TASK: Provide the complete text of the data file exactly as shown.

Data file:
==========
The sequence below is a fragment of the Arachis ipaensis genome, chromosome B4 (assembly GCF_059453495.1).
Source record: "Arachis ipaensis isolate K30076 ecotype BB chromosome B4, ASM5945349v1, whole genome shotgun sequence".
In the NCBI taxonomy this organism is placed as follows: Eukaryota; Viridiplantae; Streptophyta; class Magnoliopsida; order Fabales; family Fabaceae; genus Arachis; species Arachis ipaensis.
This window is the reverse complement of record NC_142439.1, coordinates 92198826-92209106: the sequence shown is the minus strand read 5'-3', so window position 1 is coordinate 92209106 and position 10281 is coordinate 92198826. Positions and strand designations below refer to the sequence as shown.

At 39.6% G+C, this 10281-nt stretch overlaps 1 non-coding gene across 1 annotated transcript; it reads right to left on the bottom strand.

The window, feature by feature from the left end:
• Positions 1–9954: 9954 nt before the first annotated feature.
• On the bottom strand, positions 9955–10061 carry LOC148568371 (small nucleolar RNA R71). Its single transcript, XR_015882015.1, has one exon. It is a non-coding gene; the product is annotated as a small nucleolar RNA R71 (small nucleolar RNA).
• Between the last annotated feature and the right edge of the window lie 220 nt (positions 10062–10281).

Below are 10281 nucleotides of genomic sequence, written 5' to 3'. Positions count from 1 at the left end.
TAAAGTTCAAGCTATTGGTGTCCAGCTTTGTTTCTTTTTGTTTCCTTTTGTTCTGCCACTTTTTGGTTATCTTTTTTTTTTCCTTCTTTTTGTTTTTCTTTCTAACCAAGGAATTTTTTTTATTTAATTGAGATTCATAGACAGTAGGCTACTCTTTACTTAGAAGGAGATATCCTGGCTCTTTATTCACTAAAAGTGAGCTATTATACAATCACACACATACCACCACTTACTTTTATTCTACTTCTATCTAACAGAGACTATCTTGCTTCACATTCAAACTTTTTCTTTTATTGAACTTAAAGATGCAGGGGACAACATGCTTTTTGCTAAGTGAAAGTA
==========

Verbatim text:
The sequence below is a fragment of the Arachis ipaensis genome, chromosome B4 (assembly GCF_059453495.1).
Source record: "Arachis ipaensis isolate K30076 ecotype BB chromosome B4, ASM5945349v1, whole genome shotgun sequence".
In the NCBI taxonomy this organism is placed as follows: Eukaryota; Viridiplantae; Streptophyta; class Magnoliopsida; order Fabales; family Fabaceae; genus Arachis; species Arachis ipaensis.
This window is the reverse complement of record NC_142439.1, coordinates 92198826-92209106: the sequence shown is the minus strand read 5'-3', so window position 1 is coordinate 92209106 and position 10281 is coordinate 92198826. Positions and strand designations below refer to the sequence as shown.

At 39.6% G+C, this 10281-nt stretch overlaps 1 non-coding gene across 1 annotated transcript; it reads right to left on the bottom strand.

The window, feature by feature from the left end:
• Positions 1–9954: 9954 nt before the first annotated feature.
• On the bottom strand, positions 9955–10061 carry LOC148568371 (small nucleolar RNA R71). Its single transcript, XR_015882015.1, has one exon. It is a non-coding gene; the product is annotated as a small nucleolar RNA R71 (small nucleolar RNA).
• Between the last annotated feature and the right edge of the window lie 220 nt (positions 10062–10281).

Below are 10281 nucleotides of genomic sequence, written 5' to 3'. Positions count from 1 at the left end.
TAAAGTTCAAGCTATTGGTGTCCAGCTTTGTTTCTTTTTGTTTCCTTTTGTTCTGCCACTTTTTGGTTATCTTTTTTTTTTCCTTCTTTTTGTTTTTCTTTCTAACCAAGGAATTTTTTTTATTTAATTGAGATTCATAGACAGTAGGCTACTCTTTACTTAGAAGGAGATATCCTGGCTCTTTATTCACTAAAAGTGAGCTATTATACAATCACACACATACCACCACTTACTTTTATTCTACTTCTATCTAACAGAGACTATCTTGCTTCACATTCAAACTTTTTCTTTTATTGAACTTAAAGATGCAGGGGACAACATGCTTTTTGCTAAGTGAAAGTA